Will I need a visa to go to the EU after Brexit?

With less than a month before the end of the Brexit transition period, there are still many uncertainties about the UK’s future relationship with the European Union. But the rules on passports and visas now appear clear.

Will I need a visa to go to the EU after Brexit?

Not immediately. Until the European Travel Information and Authorisation System (Etias) is finalised, likely to be in 2022, British travellers will be able to apply for admission to the European Union with a valid passport.

However, the definition of what constitutes a valid passport will change significantly.

At present, a British passport is valid for travel anywhere in the European Union up to and including the date of expiry.

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But from 1 January 2021, much tighter rules will apply. On the day of travel to the EU, anyone whose passport has less than six months’ validity remaining – or which was issued more than nine years, six months ago – will be turned away.

This stipulation also applies to seven non-EU members: Iceland, Norway and Switzerland, plus the four smaller countries accessible only via an EU country: Andorra, Liechtenstein, San Marino and the Vatican City.

No restrictions are in place for the Republic of Ireland. Passport-free access is assured throughout the Common Travel Area (comprising the UK, Ireland, the Channel Islands and the Isle of Man), though some transport providers insist on a passport as identification.

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I still have a British passport with ‘European Union’ on the cover. Does that help?

No. Any British passport issued while the UK was part of the European Union loses its “EU power” from 2021.

If I meet the criteria, will I definitely be allowed in? 

No. There is no guarantee of admission to nationals of third countries, which is what the UK has decided to become. For example, if the border official does not believe you have enough money to sustain your proposed stay, you will be turned away.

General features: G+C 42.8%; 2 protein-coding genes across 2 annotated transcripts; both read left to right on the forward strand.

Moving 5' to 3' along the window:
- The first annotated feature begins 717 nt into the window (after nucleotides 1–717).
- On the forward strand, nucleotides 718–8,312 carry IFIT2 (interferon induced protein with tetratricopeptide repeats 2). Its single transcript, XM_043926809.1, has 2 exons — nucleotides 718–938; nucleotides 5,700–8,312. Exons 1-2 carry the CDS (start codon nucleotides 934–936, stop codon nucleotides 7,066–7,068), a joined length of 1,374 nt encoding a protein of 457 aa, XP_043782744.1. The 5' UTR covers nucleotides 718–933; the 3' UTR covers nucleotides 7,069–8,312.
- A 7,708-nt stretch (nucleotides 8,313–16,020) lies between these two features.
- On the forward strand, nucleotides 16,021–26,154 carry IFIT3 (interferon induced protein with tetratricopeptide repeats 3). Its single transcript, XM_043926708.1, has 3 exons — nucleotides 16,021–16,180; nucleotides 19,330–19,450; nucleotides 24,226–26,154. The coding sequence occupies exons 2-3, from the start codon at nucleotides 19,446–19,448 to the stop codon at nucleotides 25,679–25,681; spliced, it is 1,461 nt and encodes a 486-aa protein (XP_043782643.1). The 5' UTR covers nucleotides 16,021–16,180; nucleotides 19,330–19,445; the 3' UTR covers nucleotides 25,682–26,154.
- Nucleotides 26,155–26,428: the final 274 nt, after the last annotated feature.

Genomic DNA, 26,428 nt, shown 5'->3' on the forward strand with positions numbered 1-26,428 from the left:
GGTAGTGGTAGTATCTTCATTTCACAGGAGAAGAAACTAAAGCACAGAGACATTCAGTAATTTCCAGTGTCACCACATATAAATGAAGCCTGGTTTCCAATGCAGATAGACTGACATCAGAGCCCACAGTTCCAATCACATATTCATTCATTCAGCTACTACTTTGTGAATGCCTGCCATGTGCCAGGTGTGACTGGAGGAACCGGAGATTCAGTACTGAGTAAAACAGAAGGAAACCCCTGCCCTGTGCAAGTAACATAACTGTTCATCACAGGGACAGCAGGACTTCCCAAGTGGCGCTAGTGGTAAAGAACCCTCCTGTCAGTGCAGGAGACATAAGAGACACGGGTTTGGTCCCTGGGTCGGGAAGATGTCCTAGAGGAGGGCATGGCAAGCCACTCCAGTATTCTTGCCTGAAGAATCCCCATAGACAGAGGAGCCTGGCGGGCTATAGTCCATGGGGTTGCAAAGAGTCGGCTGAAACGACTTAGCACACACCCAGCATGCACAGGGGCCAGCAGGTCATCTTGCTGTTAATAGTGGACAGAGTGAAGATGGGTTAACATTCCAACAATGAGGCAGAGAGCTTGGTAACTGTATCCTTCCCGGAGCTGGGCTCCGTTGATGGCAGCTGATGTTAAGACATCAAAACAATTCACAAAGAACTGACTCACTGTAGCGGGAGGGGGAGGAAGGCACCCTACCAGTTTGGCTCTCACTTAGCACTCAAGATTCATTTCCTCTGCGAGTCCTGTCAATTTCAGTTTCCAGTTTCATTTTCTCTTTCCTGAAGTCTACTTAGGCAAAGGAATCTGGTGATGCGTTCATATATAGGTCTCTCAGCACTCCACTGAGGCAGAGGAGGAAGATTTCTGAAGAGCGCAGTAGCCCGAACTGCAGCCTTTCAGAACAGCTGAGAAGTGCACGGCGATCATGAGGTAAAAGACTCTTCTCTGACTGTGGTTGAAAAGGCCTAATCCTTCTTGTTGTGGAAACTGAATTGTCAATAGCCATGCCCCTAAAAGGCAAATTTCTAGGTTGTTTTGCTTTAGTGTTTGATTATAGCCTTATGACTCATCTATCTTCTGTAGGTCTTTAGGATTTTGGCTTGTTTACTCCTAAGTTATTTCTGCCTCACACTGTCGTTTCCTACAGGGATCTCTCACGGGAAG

Were this to happen, the EU says: “Any carrier which brought them to the external borders by air, sea and land shall be obliged to immediately assume responsibility for them again.”

Will I get a stamp in my passport?

It is not clear at this stage. But your arrival date in the Schengen Area – which covers most EU countries except Ireland, Croatia, Bulgaria, Cyprus and Romania – will be recorded by the Schengen Information System (SIS). This database is intended to ensure you comply with the requirement that the UK has signed up for: a maximum of 90 days’ stay in any 180.

For example, if you spend all of January in Spain, then return to the UK for a month, you will be able to go back to Spain (or any other Schengen Area country) for all of March and most of April. But from 29 April you must stay out of the Schengen Area until almost the end of June.

The European Union has a useful online “short-stay visa calculator” to help third-country nationals compute their status.

What happens if I overstay?

In general travellers who have reached their 90-day allowance are given three days’ grace. Any longer than that and they are likely to be handed an entry ban for one year. This applies throughout the Schengen Area – not just the country you overstayed in.

When are ‘eurovisas’ coming in?

The Etias scheme, which the UK was initially involved in developing before the EU referendum, is likely to be introduced in 2022.

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I should point out that officially the European Union says an “Etias authorisation is not a visa”. But I call it a “eurovisa” for shorthand because you must:

1. Apply in advance to visit a country/region and provide a large amount of personal information.

2. Pay money: €7 (£6.30), for three years or until your passport expires, whichever is the soonest; this is unlikely to apply for under-18s or over 70s.

3. Be issued with a permit.

That amounts to my understanding of a visa.

What information is demanded?

Name, address (physical and email), place and date of birth, gender, nationality, passport number and expiry date. Your data will be checked against European databases.

Details of your education, health (particularly any infectious diseases), occupation, any serious criminal convictions in the past 20 years and time spent in conflict zones.

Purpose of visit (holiday, business, visiting family, etc). You must specify the country you will first arrive in and provide the address of your first night’s stay; this will pose a problem for travellers who like to make plans as they go along.

How long will it take?

The intention is that the vast majority of online applications will be approved within a few minutes. But if an application is flagged — ie there is a “hit” with one of the databases — then a decision will take longer. It may result in a straight rejection of permission, or requiring the applicant to attend an interview at a consulate of the first country they intend to visit.

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